San Francisco-based Starcity, once a promising startup that was hoping to launch a new way of living for a younger cohort hungry for communal accommodations, is officially gone. The remaining two entities of the company, Starcity Properties and Starcity Ventures, filed for Chapter 7 bankruptcy earlier this week in the United States Bankruptcy Court for the Northern District of California. The act marks perhaps the final act of administrative effort by an organization that just 18 months ago was able to raise a B round of $30 million ($51 million in total since its founding).
Liquidation under Chapter 7 is a common form of bankruptcy designed for businesses that choose to terminate their enterprises. The filing provides relief to the debtors regardless of how much money is owed or whether the debtor is actually solvent. However, an appointed trustee of Chapter 7 liquidation will work to convert the debtor’s assets into cash and distribute them among the creditors.
Starcity’s two filings on October 6th outline the company’s assets and provide details about the claims various enterprises have made against the company. It is likely that few, if any, of those claims will see any compensation from the assets that remain in the two entities, mostly because the majority of the assets are tied up in accounts receivable, and collecting those funds may also prove to be a challenge.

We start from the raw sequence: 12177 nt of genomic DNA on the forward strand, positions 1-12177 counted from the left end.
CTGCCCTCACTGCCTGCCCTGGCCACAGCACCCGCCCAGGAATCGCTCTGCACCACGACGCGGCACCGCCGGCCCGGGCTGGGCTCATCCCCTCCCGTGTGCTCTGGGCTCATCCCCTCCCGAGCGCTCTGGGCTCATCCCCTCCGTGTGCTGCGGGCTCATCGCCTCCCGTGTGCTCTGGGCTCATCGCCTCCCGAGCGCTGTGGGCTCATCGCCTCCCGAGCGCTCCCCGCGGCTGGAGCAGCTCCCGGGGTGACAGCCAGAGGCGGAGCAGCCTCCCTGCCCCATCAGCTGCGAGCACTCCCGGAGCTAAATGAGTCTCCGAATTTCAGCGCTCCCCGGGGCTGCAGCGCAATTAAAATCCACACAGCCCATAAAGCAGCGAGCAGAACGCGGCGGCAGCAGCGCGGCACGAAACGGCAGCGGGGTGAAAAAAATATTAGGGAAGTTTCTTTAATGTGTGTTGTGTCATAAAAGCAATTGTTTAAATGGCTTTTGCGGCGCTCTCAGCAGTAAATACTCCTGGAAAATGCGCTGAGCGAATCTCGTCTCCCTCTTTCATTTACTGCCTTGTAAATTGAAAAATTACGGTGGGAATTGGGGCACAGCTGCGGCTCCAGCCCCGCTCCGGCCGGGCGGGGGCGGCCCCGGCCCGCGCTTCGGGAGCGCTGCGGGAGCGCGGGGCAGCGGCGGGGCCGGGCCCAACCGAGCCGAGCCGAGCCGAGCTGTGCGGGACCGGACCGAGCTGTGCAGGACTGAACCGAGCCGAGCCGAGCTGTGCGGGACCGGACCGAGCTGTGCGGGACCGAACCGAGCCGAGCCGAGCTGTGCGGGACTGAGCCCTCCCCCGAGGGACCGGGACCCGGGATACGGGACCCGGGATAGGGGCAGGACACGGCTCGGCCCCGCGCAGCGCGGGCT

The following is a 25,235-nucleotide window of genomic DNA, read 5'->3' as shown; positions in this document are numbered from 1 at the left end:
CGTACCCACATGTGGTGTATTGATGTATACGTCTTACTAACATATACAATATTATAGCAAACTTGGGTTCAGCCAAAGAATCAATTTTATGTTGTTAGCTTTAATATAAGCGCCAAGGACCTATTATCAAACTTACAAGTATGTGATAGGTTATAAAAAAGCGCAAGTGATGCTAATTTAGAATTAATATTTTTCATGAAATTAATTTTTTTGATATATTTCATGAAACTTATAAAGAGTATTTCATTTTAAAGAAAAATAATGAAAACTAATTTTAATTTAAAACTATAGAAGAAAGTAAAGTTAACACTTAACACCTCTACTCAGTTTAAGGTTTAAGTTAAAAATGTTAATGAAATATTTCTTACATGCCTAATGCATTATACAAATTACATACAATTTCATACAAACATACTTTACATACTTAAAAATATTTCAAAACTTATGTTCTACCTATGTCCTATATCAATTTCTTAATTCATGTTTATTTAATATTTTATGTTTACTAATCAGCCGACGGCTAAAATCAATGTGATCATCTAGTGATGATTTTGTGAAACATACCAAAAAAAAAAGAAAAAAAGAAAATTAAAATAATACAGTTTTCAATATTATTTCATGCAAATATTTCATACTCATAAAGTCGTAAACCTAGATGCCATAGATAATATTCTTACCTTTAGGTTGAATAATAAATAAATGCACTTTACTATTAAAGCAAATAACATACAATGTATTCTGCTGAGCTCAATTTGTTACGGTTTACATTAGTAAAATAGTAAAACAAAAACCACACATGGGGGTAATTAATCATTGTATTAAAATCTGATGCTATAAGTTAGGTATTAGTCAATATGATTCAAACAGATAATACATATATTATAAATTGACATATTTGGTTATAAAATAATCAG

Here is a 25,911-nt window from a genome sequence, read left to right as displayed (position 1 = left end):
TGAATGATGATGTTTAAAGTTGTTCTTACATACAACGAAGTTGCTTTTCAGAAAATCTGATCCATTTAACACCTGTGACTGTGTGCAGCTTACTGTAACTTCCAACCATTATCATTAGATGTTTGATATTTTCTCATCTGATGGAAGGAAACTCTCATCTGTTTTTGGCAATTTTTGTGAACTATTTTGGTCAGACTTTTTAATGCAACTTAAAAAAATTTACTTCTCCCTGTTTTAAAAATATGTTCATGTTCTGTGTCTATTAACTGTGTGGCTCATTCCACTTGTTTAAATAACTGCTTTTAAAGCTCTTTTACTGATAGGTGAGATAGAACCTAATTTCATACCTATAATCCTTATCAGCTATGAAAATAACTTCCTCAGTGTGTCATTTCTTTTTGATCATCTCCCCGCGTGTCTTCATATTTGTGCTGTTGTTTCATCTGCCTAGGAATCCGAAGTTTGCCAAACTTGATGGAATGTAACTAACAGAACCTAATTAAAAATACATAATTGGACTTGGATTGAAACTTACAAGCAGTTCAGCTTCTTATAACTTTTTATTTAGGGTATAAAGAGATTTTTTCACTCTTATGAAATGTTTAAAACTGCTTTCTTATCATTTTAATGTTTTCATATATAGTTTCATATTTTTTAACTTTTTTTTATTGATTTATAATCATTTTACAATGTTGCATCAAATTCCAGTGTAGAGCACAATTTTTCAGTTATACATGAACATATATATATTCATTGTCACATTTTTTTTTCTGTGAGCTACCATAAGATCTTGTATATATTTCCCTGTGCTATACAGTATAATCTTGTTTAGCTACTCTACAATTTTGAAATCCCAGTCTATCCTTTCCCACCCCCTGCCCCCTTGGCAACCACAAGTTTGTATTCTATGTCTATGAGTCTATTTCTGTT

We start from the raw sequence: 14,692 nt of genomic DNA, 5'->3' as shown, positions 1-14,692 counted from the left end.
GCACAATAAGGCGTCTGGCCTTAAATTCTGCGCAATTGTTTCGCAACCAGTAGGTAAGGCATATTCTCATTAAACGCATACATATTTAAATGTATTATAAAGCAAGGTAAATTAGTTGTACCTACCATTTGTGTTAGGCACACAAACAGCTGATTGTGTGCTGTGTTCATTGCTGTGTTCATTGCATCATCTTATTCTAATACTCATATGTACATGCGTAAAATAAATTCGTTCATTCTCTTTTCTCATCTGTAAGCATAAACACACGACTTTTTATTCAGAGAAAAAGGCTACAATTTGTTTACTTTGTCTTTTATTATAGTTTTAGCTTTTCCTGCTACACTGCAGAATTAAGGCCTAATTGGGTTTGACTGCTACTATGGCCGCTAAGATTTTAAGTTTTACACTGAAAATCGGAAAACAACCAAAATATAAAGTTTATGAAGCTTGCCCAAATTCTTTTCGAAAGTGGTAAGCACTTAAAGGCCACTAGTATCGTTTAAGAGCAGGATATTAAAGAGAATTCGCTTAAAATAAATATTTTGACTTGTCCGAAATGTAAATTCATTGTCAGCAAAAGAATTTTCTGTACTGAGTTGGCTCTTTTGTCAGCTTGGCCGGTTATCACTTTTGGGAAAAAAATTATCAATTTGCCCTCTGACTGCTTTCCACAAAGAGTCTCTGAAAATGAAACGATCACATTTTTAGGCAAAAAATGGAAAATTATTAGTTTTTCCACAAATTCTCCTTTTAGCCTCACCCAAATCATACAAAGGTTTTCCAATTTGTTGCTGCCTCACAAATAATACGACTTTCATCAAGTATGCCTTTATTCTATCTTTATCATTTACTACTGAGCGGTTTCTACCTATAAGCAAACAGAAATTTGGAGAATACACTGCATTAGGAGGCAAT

In total, the two organizations have around $8 million in assets, of which around $5.2 million are in accounts receivable. The remainder sits in deposits and prepayments, around $583,000, and another $2.2 million is in investments.
Against the assets of Starcity Ventures, which total $4.8 million, there are three creditors who have secured claims that total over $6.8 million. All three are disputed, but they include AMZ Group of Brooklyn, NY, which claims just over $5 million of debt, C2K Architecture of Rancho Cucamonga, CA, which is owed $1.5 million, and Silicon Valley Bank, which has a claim of roughly $290,000.
Nonsecured creditors include Alrai Holdings of New York, which claims an unsecured promissory note in the amount of $1.5 million, and San Francisco-based Webcor, which is owed $335,042.
Starcity Properties assets total around $3.2 million with liabilities totaling $9.8 million. Most of the assets here are also tied up in accounts receivable in the amount of $2.6 million, and most of it aged over 90 days. Secured property creditors are AMZ Group, which claims just over $5 million, Celtic Bank, which has a claim of $167,000 of secured short-term capital, Fundbox of San Francisco, which claims $45,000 of debt, and Silicon Valley Bank, which is owed around $290,000. These four total just over $5.5 million.
Unsecured claimants include three founders of the company, Jesse Suarez, who is owed $55,000, Jon Dishotsky, who claims $27,500, and Mohd Skrani, who claims $55,000. These three have priority claims.